London, UK (August 9, 2010)–Andrew Levine used a Metric Halo setup to record a concert by the Charities Philharmonia at the historic St. John’s, Smith Square hall in London.
Levine, an engineer and label owner based in Hamburg, Germany, specializes in remote recordings using a mobile, environmentally friendly (bike or public transportation) system. He maintains a small cache of cables and microphone stands in London so as to minimize his luggage when he travels. He captured the most recent recordings of the ensemble performing Rachmaninov’s Isle of the Dead and Mahler’s Symphony No. 5 using a Metric Halo ULN-8 mic-pre and interface with a Metric Halo MIO virtual mixer.
Levine focused initially on the principle stereo and surround imaging, which required both stand-mounted mics behind the conductor and flown outriggers. The main microphones were an AB pair of Earthworks QTC-50s. DPA 4060s served as ambient outriggers in the tier above the audience.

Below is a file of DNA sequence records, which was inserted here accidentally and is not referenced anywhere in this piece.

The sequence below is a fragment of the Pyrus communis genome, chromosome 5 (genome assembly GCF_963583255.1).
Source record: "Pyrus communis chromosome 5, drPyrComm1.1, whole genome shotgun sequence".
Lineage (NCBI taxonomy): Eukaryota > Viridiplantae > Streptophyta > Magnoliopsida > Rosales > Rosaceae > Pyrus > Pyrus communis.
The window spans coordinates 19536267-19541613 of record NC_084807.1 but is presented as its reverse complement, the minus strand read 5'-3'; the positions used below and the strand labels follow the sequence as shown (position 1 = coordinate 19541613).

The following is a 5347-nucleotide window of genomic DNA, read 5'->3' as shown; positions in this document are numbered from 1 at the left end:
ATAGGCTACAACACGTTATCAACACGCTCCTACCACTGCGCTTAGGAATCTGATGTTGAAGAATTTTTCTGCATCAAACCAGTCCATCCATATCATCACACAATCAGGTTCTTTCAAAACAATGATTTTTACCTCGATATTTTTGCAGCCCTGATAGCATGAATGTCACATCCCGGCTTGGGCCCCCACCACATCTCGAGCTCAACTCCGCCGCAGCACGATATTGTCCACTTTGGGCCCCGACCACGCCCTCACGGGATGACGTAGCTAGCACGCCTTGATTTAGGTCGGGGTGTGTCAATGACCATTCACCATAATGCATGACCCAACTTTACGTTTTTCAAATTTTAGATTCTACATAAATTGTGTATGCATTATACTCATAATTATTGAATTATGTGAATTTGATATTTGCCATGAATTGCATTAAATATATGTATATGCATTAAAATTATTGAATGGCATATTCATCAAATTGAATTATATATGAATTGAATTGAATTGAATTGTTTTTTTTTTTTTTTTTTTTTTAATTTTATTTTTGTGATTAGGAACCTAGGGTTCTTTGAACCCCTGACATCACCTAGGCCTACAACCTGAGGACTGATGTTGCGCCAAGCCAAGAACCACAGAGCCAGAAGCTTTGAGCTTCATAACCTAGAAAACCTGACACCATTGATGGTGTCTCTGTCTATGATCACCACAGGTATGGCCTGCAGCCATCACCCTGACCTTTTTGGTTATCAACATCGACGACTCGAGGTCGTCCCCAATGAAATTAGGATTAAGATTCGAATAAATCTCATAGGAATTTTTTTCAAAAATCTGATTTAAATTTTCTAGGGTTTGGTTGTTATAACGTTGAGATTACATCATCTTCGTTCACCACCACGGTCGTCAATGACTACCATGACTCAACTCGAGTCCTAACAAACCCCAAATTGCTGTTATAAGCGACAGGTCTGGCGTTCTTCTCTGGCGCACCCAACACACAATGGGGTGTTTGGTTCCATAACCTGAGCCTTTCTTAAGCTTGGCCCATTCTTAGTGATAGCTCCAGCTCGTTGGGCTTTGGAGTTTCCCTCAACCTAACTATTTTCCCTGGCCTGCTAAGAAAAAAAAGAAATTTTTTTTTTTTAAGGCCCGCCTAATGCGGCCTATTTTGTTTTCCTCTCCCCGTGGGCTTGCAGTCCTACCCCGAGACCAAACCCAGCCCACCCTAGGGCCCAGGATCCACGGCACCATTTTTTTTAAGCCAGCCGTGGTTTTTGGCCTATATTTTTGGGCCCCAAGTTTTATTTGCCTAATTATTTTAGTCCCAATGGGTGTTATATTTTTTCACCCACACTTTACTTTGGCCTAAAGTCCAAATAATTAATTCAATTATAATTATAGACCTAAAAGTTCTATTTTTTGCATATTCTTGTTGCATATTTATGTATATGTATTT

“It turned out that imaging on the 4060s was too direct, possibly because of reflections from the close walls,” said Levine. “During a break, I moved them higher up above a lateral passage to capture more of the sound of the hall itself.” To capture the violins and cellos, a pair of Royer Labs SF-1 ribbons flanked the conductor, facing sideways and angled 30- to 40-degrees downward. A United Minorities UM-1 in figure-8 configuration captured the woodwinds, and an Elation KM-201 with an omni-directional capsule provided the lead bass with a small boost.
“The Metric Halo ULN-8 has been a godsend for my mobile recording operations,” enthused Levine. “The mic pres and converters sound amazing and deliver the highest quality live recordings with any mics–including the Royer ribbons, which require a huge amount of quiet gain. Also, having reliable mic pres and converters in one box leaves less to go wrong in what are already very stressful situations.”